What I Believe😏

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FYI: This is not what Bertrand Russell believed.

Among the finest opening sentences of any book, this is from Dead Man in the Silver Market, by Salvator Clarence Aubrey Menen, famous for his collaboration with H.G. Wells in The Shape of Things to Come and infamous for his retelling of Ramayana (that was, predictably, banned in India, at that time):

Men of all races have always sought for a convincing explanation of their own astonishing excellence and they have frequently found what they were looking for.


You know from My History of Eternity, I believe that the source of why I am an Academic Capitalist is:

Mitra-Varuna, the Priest-King, and father of the Sapta Rishi Vashishta.

As a man of considerable leisure – see Conspicuous Leisure – I have decided to embark on a self-study of Comparative Mythology, starting by reading Norse Mythology, by Neil Gaiman. I began with Norse – rather than say, Greek, which for many may have seemed a more natural starting point – because of two reasons. The first, of course, has to do with movies:

Thor is a 2011 American superhero film based on the Marvel Comics character of the same name. It was directed by Kenneth Branagh, and stars Chris Hemsworth as the title character alongside Natalie Portman, Tom Hiddleston, Stellan Skarsgård, Kat Dennings, Clark Gregg, Colm Feore, Ray Stevenson, Idris Elba, Jaimie Alexander, Rene Russo, and Anthony Hopkins. After reigniting a dormant war, Thor is banished from Asgard to Earth, stripped of his powers and his hammer Mjölnir. As his brother Loki (Hiddleston) plots to take the Asgardian throne, Thor must prove himself worthy. The box-office receipts were nearly $450 million (on a budget of $150 million).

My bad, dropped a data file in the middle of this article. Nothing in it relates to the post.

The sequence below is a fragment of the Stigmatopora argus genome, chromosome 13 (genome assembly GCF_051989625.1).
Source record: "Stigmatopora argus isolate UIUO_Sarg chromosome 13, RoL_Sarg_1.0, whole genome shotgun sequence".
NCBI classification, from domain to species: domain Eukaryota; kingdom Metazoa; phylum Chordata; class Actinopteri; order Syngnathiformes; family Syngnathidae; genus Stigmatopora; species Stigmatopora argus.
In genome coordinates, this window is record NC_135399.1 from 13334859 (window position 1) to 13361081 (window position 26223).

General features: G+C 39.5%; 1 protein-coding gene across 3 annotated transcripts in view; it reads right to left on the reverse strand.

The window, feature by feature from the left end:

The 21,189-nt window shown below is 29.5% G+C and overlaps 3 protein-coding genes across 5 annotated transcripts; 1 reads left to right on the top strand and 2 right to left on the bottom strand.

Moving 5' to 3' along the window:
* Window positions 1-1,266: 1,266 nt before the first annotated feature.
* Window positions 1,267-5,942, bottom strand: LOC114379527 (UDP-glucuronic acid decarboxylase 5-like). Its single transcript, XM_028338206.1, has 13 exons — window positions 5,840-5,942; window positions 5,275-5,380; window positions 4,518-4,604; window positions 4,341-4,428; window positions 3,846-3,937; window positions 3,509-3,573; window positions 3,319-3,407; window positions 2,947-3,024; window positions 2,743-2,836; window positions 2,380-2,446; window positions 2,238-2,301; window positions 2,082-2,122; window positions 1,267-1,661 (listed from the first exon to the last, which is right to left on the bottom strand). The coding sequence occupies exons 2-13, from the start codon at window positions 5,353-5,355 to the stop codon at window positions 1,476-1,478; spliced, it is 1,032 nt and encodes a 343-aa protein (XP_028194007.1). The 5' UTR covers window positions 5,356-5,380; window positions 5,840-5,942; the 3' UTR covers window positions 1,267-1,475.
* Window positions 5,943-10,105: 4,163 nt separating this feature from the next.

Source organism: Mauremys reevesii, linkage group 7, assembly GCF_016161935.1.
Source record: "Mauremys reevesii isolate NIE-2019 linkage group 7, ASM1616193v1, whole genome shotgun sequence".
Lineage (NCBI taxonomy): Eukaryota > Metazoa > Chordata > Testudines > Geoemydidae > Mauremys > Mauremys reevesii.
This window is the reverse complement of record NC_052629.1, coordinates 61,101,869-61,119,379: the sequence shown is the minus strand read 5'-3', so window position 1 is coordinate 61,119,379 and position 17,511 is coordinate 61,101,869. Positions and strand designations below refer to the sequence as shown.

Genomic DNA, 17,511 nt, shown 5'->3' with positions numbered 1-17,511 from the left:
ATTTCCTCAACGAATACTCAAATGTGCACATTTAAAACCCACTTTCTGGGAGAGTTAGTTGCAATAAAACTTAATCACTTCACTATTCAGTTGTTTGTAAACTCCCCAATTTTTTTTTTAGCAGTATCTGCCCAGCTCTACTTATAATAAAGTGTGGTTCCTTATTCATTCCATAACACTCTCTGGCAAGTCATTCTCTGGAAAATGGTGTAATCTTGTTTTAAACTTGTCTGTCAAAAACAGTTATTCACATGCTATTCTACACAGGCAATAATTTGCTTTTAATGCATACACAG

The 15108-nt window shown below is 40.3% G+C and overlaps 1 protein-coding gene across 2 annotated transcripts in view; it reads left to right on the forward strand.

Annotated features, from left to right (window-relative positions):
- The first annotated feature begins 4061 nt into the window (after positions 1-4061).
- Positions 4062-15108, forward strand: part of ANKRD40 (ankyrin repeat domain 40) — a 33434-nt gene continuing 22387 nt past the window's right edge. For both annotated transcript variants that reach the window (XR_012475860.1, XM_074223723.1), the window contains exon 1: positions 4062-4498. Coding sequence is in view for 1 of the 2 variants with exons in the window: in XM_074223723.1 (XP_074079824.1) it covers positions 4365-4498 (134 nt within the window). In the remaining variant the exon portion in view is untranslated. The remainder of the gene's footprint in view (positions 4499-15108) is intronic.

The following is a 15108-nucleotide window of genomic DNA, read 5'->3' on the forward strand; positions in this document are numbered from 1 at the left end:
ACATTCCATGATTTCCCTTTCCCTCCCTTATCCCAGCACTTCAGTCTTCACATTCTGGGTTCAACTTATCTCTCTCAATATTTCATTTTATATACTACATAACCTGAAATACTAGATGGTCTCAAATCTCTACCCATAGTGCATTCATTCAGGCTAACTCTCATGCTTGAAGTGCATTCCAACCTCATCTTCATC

The second reason is that in the 19th Century, Viktor Rydberg made the following startling claim:

Thor: Mjölnir == Indra: Vajra.

Beyond the mace, they both have fought an evil snake from the underworld. Additionally, they both like to drink alcohol, and there is a growing belief that:

Mead (Norse) == Soma (Vedic).

Less than half-way through Gaiman’s book, I made an important connection.

Over the years, I have found that having exactly one medium-sized Vesper Martini helps me become more imaginative and creative so as to appropriately match arcane mathematics with practical problems – a source of Novelty, Navatva – that has led to several academic publications!

 What I am saying is:

Odin drank The Mead for Poets. I drink The Martini for Publications.

As a general principle, I have discovered that different types of alcoholic drinks – Martinis, Red Wines, especially California Cabernet (and certain blends), Mojitos and Margaritas – are differently conducive not just for sustained attention towards an immediate concrete task – Dharana – that is to be performed with excellence and splendor – Virāja– but also for contemplation and abstract meditation, that is, for Dhyana. Over the years, I have cultivated my ability to obtain the right match with deep devotion – Bhakti – to properly discriminate – Viveka – between competing alcoholic drink options for achieving maximum bliss: ānanda. ☺️

 Recall that in Weston Brahmin, I introduced Sridhara’s Navatva-Shastra as a modern continuation of Chanakya’s Artha-Shastra. If you have wondered what is a perennial source for newness, it is, as it has likely always been:


Putting it differently:

Russell: In Praise of Idleness == Tayur: In Praise of Alcohol.😊